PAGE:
Presbyterians have featured prominently in United States history. The Rev. Francis Makemie, who arrived in the U.S. from Ireland in 1683, helped to organize the first American Presbytery at Philadelphia in 1706. The first General Assembly was held in the same city in 1789. This Assembly was convened by the Rev. John Witherspoon, the only minister to sign the Declaration of Independence. The Rev. William Tennent founded a ministerial "log college" in New Jersey that evolved into Princeton University. Other Presbyterian ministers, such as the Rev. Jonathan Edwards and the Rev. Gilbert Tennent, were driving forces in the so-called "Great Awakening," a revivalist movement in the early 18th century.
 
The Presbyterian church in the United States has split and parts have reunited several times. Currently the largest group is the Presbyterian Church (U.S.A.), which has its national offices in Louisville, Ky. It was formed in 1983 as a result of reunion between the Presbyterian Church in the U.S. (PCUS), the so-called "southern branch," and the United Presbyterian Church in the U.S.A. (UPCUSA), the so-called "northern branch." Other Presbyterian churches in the United States include: the Presbyterian Church in America, the Cumberland Presbyterian Church and the Associate Reformed Presbyterian Church.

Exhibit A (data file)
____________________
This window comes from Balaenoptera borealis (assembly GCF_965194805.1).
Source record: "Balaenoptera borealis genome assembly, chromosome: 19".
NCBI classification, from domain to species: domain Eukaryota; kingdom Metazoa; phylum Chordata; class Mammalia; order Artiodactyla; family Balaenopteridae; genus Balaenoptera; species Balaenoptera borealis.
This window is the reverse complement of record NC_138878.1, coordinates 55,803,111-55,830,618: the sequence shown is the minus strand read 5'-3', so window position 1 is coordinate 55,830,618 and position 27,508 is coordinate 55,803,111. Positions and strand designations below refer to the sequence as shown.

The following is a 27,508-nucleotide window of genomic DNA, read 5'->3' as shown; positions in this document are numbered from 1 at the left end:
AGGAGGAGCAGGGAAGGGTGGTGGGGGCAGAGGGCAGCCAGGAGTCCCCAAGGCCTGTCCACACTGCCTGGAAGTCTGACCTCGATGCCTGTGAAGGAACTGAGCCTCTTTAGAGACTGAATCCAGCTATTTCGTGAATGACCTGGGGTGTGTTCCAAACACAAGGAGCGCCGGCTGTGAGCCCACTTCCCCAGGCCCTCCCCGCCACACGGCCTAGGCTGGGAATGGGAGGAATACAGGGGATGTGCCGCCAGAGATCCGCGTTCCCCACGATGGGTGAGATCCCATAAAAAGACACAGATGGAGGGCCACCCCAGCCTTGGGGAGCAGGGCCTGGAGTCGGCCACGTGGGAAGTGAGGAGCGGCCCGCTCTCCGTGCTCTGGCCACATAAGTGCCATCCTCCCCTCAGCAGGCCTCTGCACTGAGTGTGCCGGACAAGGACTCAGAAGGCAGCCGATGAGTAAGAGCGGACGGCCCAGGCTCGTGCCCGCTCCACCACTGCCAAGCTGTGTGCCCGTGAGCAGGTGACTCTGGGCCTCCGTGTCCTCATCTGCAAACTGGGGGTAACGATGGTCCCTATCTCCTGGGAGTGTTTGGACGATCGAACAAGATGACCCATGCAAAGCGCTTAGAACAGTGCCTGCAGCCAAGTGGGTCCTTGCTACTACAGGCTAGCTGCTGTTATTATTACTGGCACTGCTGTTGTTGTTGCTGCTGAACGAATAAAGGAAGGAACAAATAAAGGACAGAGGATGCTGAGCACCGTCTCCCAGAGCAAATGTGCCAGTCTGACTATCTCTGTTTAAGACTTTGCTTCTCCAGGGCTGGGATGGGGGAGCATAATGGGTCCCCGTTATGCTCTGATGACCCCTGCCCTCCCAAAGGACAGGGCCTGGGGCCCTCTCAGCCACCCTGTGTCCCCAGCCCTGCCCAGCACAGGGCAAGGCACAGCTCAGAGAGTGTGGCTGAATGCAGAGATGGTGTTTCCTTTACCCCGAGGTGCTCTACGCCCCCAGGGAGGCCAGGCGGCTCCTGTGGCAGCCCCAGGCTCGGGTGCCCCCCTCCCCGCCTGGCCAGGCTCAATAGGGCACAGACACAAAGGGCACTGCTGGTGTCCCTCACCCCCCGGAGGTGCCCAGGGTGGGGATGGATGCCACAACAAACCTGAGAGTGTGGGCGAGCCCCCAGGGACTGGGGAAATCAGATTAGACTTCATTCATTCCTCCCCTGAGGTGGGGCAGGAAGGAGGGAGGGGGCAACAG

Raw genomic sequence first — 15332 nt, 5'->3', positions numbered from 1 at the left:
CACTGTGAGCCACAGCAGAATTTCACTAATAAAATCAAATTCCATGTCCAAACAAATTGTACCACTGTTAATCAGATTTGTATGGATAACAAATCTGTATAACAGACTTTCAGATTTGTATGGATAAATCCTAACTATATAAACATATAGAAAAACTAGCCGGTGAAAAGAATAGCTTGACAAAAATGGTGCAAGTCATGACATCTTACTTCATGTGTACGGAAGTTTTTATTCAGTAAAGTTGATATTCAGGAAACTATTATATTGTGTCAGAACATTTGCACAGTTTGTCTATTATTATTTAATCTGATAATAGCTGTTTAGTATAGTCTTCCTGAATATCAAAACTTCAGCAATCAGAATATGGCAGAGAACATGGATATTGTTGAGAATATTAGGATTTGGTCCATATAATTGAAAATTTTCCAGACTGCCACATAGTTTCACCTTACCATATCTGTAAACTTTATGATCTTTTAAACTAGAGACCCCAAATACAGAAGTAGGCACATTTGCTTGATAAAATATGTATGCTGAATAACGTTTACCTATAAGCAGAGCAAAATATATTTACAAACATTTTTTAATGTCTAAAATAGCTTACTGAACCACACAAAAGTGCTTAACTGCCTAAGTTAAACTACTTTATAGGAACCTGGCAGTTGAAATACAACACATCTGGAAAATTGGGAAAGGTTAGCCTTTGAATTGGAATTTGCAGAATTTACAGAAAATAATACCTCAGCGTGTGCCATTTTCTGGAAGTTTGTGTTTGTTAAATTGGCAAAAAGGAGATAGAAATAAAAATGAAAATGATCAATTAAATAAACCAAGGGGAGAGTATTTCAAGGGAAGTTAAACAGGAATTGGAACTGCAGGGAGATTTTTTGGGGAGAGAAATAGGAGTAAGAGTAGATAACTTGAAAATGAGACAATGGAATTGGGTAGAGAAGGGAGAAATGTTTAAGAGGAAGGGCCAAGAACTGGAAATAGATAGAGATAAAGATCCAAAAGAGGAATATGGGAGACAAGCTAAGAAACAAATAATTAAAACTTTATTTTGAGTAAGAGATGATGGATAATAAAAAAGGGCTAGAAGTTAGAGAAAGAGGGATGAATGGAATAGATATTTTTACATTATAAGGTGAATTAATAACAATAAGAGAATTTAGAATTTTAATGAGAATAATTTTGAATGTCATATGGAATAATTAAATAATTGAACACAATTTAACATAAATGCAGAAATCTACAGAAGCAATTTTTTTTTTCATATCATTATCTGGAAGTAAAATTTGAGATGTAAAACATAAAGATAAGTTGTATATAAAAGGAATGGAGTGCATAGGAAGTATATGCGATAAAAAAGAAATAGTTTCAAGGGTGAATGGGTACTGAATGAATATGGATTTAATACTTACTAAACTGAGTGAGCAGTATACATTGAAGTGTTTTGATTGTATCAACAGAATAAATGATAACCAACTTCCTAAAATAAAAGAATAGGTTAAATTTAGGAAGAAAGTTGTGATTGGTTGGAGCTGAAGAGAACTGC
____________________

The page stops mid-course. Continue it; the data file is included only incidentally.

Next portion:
Learn about the work of the PC(USA)
To find out about the PC(USA), visit the website.

About First Presbyterian Church

Thank you for taking the time to find out more about First Presbyterian Church and our community. First Presbyterian Church was established in Sterling, CO in 1878. We hope that after you look through our website and attend a
worship service, you will consider becoming a more active part of our growing community of faith.

Led by Rev. Michelle Witherspoon, First Presbyterian Church offers many ministries for people of all ages and walks of life who are looking to strengthen their relationship with Christ.

Mission Statement

We Are
 
 a congregation committed to being disciples of Jesus Christ.
 
We Value
 
meaningful worship experiences for everyone;
 
the care and support of one another in Christian community;
 
the nurture of children, youth, and adults in Christian discipleship;
 
the proclamation of the truth of God's salvation to the surrounding community and to the world.


What is Unique About the Presbyterian Church?

Presbyterians are distinctive in two major ways: we adhere to a pattern of religious thought known as Reformed Theology and a form of government that stresses the active, representational leadership of both ministers and church members.

Reformed Theology: Theology is a way of thinking about God and God's relation to the world. Reformed theology evolved during the 16th century religious movement known as the Protestant Reformation. It emphasizes God's supremacy over everything and humanity's chief purpose as being to glorify and enjoy God forever.